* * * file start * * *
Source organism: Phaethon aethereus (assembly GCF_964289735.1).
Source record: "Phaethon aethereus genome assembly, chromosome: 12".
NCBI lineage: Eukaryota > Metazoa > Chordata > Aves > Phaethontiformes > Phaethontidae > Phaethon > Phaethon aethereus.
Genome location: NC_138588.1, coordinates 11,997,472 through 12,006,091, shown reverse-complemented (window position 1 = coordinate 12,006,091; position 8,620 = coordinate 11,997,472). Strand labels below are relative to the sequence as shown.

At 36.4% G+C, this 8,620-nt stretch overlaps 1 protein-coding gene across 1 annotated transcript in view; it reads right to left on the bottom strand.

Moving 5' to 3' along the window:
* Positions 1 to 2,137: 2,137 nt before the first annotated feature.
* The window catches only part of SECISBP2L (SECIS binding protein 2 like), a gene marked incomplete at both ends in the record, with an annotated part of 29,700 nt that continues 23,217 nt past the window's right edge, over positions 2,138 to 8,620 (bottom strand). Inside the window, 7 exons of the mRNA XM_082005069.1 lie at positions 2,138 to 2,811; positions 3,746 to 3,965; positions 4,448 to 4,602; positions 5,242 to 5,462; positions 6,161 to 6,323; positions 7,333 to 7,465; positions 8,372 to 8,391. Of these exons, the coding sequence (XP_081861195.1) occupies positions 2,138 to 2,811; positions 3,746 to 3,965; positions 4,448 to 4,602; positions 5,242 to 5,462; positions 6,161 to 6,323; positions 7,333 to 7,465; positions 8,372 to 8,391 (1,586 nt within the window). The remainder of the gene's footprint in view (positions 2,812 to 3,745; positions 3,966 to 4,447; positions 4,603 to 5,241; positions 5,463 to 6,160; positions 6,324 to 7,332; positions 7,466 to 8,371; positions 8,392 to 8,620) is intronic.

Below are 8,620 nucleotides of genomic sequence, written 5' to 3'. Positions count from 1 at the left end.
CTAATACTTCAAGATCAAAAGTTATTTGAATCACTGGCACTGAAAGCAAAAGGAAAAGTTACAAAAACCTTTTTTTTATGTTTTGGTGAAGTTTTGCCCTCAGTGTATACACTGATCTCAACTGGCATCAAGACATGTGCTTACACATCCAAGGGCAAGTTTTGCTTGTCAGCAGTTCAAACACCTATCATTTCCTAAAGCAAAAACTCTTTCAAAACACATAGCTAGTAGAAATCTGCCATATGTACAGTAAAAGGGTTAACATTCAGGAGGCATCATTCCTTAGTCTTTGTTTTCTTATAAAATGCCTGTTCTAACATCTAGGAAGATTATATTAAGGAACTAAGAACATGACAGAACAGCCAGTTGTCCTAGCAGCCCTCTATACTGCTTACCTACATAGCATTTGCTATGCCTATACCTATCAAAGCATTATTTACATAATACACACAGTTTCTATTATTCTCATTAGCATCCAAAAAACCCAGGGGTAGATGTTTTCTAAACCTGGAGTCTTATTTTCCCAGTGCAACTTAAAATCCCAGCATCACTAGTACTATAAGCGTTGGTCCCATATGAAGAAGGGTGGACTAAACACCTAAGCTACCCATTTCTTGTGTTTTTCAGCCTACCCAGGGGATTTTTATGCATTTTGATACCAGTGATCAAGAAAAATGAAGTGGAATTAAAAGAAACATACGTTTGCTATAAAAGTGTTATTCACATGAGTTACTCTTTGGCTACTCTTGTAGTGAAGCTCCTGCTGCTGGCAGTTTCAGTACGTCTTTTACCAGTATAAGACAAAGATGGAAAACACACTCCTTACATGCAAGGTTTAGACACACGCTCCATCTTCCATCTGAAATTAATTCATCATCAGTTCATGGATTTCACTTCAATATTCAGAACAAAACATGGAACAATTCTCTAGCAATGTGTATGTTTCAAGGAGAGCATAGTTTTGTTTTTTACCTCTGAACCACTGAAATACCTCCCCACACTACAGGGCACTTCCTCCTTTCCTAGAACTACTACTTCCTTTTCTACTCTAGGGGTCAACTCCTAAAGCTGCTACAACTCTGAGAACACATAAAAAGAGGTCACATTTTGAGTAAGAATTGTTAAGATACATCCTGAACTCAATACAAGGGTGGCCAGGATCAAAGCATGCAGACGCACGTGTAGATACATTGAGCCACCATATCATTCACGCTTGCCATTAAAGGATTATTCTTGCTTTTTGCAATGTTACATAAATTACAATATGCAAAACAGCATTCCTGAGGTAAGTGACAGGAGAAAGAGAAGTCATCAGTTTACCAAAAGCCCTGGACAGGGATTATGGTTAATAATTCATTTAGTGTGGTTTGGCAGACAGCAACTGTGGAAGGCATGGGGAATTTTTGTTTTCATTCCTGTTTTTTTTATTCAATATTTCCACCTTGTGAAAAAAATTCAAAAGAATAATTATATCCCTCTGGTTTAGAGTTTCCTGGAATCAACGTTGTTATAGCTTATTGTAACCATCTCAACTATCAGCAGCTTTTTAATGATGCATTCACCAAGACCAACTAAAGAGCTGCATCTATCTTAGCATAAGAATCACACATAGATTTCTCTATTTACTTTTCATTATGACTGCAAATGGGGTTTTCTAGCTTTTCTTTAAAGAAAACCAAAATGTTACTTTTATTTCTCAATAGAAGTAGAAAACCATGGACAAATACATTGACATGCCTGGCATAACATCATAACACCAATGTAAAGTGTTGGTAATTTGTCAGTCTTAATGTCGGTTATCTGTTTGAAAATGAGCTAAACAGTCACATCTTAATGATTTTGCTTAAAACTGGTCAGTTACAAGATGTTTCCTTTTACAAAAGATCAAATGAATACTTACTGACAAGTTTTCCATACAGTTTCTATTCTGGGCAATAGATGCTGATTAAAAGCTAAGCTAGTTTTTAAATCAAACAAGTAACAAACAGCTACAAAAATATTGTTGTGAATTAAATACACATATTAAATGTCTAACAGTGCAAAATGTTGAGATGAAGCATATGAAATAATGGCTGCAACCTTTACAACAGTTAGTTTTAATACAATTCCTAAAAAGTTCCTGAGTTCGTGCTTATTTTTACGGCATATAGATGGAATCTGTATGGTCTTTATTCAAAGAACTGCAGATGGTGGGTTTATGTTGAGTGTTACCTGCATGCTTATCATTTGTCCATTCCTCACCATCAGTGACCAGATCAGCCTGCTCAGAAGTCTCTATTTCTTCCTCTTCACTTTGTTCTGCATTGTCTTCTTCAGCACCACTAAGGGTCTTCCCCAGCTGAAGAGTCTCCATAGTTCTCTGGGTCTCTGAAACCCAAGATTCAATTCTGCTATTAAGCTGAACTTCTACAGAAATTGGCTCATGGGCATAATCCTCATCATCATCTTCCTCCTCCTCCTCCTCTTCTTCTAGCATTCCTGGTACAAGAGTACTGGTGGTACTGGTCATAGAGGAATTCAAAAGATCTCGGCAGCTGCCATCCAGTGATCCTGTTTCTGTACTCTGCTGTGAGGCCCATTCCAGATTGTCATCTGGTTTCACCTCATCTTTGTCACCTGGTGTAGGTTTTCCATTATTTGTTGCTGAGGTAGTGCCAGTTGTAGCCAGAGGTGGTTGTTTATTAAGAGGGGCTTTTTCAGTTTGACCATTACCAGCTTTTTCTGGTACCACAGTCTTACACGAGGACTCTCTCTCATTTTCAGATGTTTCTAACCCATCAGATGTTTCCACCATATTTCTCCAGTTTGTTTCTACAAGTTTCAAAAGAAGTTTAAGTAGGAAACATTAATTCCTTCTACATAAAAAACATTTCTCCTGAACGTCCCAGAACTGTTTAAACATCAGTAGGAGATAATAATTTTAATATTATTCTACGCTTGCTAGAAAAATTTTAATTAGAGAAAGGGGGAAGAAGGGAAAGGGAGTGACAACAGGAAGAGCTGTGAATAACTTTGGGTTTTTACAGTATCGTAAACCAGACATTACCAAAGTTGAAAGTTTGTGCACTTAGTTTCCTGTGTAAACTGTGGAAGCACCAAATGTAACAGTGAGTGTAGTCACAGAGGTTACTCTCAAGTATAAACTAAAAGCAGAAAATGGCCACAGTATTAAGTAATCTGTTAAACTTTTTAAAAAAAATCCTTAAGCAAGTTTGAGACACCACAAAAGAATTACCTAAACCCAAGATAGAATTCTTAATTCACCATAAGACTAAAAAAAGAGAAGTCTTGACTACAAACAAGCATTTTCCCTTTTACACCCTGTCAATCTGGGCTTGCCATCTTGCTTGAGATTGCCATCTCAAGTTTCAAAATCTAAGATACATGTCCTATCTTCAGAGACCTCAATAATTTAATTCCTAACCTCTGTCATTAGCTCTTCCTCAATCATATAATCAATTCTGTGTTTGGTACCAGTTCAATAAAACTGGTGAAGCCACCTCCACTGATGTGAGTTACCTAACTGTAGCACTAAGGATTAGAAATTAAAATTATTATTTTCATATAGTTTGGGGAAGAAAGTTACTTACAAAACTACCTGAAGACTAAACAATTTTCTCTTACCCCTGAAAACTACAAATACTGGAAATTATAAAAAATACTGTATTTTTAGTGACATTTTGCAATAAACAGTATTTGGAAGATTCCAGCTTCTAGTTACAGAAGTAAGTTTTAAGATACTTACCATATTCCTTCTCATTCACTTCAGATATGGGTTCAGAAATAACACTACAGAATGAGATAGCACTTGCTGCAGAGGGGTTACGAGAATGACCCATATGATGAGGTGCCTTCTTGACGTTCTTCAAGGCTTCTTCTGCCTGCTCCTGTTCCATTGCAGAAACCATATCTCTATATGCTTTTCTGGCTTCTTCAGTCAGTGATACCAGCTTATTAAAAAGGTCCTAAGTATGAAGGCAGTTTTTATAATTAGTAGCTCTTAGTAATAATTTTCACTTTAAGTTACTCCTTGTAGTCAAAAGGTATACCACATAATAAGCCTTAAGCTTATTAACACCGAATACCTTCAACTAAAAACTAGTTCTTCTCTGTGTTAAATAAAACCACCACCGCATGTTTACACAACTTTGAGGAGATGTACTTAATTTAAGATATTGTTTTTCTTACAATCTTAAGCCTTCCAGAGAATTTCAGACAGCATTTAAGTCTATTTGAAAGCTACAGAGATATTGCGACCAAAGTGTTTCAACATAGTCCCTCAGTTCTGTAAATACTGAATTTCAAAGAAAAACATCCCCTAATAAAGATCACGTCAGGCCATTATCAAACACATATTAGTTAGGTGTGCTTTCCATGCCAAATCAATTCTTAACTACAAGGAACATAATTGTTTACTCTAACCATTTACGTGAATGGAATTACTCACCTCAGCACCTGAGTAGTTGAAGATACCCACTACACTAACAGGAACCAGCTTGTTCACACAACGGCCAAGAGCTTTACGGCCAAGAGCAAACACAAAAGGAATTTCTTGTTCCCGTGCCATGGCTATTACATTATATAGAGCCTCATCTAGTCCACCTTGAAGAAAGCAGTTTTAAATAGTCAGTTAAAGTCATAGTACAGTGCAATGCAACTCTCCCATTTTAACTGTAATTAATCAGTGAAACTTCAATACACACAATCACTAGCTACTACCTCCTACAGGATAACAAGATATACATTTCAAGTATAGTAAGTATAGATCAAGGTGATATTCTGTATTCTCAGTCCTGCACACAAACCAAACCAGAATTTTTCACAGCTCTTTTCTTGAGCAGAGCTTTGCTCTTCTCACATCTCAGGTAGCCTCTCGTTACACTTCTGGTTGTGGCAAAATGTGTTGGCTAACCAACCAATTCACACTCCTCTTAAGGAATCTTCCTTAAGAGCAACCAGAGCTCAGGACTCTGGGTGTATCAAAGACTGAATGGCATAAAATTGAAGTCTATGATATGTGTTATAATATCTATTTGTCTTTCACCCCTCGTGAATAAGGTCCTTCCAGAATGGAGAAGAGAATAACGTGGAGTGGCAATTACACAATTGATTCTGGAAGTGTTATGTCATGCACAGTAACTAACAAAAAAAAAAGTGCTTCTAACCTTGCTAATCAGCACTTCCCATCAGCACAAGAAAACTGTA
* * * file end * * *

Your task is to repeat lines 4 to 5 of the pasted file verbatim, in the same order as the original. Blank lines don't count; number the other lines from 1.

Genome location: NC_138588.1, coordinates 11,997,472 through 12,006,091, shown reverse-complemented (window position 1 = coordinate 12,006,091; position 8,620 = coordinate 11,997,472). Strand labels below are relative to the sequence as shown.

At 36.4% G+C, this 8,620-nt stretch overlaps 1 protein-coding gene across 1 annotated transcript in view; it reads right to left on the bottom strand.